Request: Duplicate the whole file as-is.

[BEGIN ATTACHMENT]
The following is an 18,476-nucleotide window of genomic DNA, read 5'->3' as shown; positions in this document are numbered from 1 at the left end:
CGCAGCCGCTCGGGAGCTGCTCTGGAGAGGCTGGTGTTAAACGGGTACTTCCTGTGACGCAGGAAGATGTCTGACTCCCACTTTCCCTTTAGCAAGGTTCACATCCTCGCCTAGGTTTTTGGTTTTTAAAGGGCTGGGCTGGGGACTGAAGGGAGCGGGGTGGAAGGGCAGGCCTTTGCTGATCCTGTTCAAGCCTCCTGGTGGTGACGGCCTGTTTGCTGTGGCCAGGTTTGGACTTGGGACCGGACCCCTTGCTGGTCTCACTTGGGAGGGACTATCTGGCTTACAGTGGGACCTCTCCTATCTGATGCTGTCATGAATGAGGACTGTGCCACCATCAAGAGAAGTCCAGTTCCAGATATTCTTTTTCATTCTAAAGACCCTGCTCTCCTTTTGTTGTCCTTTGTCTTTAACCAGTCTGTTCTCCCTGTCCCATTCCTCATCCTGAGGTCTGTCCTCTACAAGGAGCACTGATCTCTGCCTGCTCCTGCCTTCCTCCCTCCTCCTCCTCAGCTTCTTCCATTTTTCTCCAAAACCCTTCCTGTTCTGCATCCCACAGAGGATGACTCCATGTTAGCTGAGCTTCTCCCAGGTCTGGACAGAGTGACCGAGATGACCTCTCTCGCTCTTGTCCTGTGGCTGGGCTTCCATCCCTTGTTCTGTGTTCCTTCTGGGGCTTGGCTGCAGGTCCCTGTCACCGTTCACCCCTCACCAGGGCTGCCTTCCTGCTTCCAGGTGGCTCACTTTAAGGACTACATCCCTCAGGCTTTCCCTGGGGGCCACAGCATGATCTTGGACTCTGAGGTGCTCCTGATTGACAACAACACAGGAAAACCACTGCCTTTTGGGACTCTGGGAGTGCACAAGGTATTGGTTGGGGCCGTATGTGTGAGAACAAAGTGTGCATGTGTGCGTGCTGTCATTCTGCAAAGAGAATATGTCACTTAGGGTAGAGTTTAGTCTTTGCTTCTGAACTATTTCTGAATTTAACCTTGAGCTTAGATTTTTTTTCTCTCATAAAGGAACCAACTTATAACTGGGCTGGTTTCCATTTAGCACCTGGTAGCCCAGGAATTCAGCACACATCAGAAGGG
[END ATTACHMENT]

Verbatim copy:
The following is an 18,476-nucleotide window of genomic DNA, read 5'->3' as shown; positions in this document are numbered from 1 at the left end:
CGCAGCCGCTCGGGAGCTGCTCTGGAGAGGCTGGTGTTAAACGGGTACTTCCTGTGACGCAGGAAGATGTCTGACTCCCACTTTCCCTTTAGCAAGGTTCACATCCTCGCCTAGGTTTTTGGTTTTTAAAGGGCTGGGCTGGGGACTGAAGGGAGCGGGGTGGAAGGGCAGGCCTTTGCTGATCCTGTTCAAGCCTCCTGGTGGTGACGGCCTGTTTGCTGTGGCCAGGTTTGGACTTGGGACCGGACCCCTTGCTGGTCTCACTTGGGAGGGACTATCTGGCTTACAGTGGGACCTCTCCTATCTGATGCTGTCATGAATGAGGACTGTGCCACCATCAAGAGAAGTCCAGTTCCAGATATTCTTTTTCATTCTAAAGACCCTGCTCTCCTTTTGTTGTCCTTTGTCTTTAACCAGTCTGTTCTCCCTGTCCCATTCCTCATCCTGAGGTCTGTCCTCTACAAGGAGCACTGATCTCTGCCTGCTCCTGCCTTCCTCCCTCCTCCTCCTCAGCTTCTTCCATTTTTCTCCAAAACCCTTCCTGTTCTGCATCCCACAGAGGATGACTCCATGTTAGCTGAGCTTCTCCCAGGTCTGGACAGAGTGACCGAGATGACCTCTCTCGCTCTTGTCCTGTGGCTGGGCTTCCATCCCTTGTTCTGTGTTCCTTCTGGGGCTTGGCTGCAGGTCCCTGTCACCGTTCACCCCTCACCAGGGCTGCCTTCCTGCTTCCAGGTGGCTCACTTTAAGGACTACATCCCTCAGGCTTTCCCTGGGGGCCACAGCATGATCTTGGACTCTGAGGTGCTCCTGATTGACAACAACACAGGAAAACCACTGCCTTTTGGGACTCTGGGAGTGCACAAGGTATTGGTTGGGGCCGTATGTGTGAGAACAAAGTGTGCATGTGTGCGTGCTGTCATTCTGCAAAGAGAATATGTCACTTAGGGTAGAGTTTAGTCTTTGCTTCTGAACTATTTCTGAATTTAACCTTGAGCTTAGATTTTTTTTCTCTCATAAAGGAACCAACTTATAACTGGGCTGGTTTCCATTTAGCACCTGGTAGCCCAGGAATTCAGCACACATCAGAAGGG